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Out of many, we are one people

Devonshire Recreation Club, a structure built by the community coming together (Photograph supplied)

At times we find ourselves looking for a way forward out of any given set of challenges. Far too often we seek to reinvent the wheel when many of the solutions lie in our not too distant past.

Bermudians have historically come from diverse backgrounds; many from Britain, many others from the Azores.

Today, I will speak briefly on the history of those of us from the West Indies.

Perhaps up to 60 per cent of all Bermudians came to this island via various islands in the Caribbean.

These were islands such as:

• Saba

• Jamaica

• Turks and Caicos

• St Kitts and Nevis

The Bermudian writer Cyril Packwood chronicled in his seminal book Chained on the Rock that the first persons of colour to arrive in Bermuda came as indentured servants from the West Indies.

Thousands of our people came here as enslaved Africans and indigenous Americans. Some came as free people of colour. After 1834, others left the brutal plantations of the Caribbean to start life here in Bermuda. Not to bow down to Bermudian colonial masters, but to determine their own destinies.

My biological relatives have surnames such as Byron, Brown, Charles, Fraser, Rabain, Jacobs, Matthews, Harris, Lugo, Thomas, Wilson and Webb. However, let us not be fooled by surnames, as DNA tests will show that almost everyone from St Kitts and Nevis is biologically related.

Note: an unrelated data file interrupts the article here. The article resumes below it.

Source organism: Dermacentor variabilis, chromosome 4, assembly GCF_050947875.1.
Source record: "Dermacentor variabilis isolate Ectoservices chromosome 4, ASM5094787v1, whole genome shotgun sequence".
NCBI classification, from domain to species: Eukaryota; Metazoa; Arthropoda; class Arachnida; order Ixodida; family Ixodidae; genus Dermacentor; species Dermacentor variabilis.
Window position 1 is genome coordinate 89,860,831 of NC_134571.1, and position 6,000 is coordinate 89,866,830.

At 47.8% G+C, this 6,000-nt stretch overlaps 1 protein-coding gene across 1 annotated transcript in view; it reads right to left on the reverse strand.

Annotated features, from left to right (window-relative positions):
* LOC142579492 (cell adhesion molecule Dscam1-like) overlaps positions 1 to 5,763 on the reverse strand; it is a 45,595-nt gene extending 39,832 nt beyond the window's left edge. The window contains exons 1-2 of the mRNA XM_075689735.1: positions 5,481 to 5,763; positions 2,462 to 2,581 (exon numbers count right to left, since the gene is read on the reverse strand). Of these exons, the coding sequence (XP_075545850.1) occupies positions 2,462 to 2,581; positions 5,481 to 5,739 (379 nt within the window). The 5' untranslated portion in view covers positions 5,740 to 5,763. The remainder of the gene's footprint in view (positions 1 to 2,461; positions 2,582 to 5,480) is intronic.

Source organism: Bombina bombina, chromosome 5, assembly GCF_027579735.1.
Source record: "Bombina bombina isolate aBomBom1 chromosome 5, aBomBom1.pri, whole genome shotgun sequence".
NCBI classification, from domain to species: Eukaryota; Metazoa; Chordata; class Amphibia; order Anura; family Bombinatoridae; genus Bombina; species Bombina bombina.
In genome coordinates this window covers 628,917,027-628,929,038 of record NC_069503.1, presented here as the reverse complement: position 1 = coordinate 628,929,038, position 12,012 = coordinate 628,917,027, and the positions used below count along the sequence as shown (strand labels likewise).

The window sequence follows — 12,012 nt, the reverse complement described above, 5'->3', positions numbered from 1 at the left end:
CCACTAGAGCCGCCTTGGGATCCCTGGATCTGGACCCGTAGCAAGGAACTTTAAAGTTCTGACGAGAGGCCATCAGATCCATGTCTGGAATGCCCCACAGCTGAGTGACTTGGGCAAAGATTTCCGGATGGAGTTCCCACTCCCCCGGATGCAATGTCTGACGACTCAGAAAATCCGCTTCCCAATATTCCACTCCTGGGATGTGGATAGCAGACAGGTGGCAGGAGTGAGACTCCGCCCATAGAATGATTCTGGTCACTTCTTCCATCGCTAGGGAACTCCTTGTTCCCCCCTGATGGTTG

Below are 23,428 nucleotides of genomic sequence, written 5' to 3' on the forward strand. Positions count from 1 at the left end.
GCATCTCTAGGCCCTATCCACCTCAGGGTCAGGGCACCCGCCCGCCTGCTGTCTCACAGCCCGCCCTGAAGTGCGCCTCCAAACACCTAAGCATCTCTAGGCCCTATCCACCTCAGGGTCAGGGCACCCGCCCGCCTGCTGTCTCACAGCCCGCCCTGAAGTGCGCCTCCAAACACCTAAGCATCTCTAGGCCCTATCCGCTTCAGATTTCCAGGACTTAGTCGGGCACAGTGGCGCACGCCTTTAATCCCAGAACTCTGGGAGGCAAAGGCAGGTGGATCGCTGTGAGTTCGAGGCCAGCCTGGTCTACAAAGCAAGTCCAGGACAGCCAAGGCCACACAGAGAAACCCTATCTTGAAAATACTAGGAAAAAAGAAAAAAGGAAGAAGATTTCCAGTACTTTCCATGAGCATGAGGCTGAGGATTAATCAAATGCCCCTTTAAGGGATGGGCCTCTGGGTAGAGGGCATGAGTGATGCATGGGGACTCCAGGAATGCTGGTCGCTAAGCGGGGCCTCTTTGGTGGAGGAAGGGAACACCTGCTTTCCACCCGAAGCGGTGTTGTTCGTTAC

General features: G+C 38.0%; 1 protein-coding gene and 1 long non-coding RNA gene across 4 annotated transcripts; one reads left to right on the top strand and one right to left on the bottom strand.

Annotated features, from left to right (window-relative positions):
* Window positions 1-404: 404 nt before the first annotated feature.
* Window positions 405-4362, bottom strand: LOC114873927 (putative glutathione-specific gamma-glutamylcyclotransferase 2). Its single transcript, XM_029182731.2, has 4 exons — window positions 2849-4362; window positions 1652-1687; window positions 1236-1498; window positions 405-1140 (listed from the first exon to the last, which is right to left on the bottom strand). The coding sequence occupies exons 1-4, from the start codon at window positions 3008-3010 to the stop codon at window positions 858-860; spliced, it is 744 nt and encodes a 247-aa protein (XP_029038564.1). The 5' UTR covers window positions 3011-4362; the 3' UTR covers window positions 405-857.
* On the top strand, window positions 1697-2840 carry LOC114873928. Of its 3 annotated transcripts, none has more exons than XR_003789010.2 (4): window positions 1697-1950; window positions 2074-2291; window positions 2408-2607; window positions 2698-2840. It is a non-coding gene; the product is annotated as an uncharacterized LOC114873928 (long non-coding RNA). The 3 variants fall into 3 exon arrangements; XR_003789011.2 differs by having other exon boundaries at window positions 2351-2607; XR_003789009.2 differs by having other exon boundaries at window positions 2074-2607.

Even the Cannoniers.

It was that strength and unity derived from our African-Caribbean roots that brought us out of bondage, through segregation and into leadership in all areas of Bermudian life.

When we were denied a place of worship, we built churches such as the Evening Light Pentecostal Church on Parsons Road, the Emmanuel Baptist Church on Dundonald Street and the Church of God on Angle Street.

When we had nowhere to play sport we built workingmen’s clubs and community clubs such as the former Pond Hill Stars and the Pembroke Juniors clubs; and subsequently, Devonshire Recreation Club, North Village Community Club and Young Man’s Social Club — all of which remain with us today.

When we had nowhere to educate our children, we built schools such as Powell’s Nursery on Friswell’s Hill and The Berkeley Institute on Court Street.

When we had no representation for workers of Bermuda, we built the unions. When we couldn’t eat in their restaurants, Wilfred DeGraff cooked us beef pies.

And when we were ready to fight for our civil rights and political rights, we, in partnership with black Bermudians from the old-line families built a party called the Progressive Labour Party, which fought for social and racial justice.

Simply put, we did not cry or go around begging for scraps or trickle-down economics. We did what we do best. We led.

I say this against the backdrop of various community challenges, including public education, antisocial behaviour and overgrown vegetation.

It will take concerted and continuous community efforts to engender substantial progress to tackle the many issues facing our island. True leadership does not lie in the hands of 36 Members of Parliament. True leadership lies within the people of Bermuda.

Christopher Famous is the government MP for Devonshire East (Constituency 11). You can reach him at WhatsApp on 599-0901 or e-mail at cfamous@plp.bm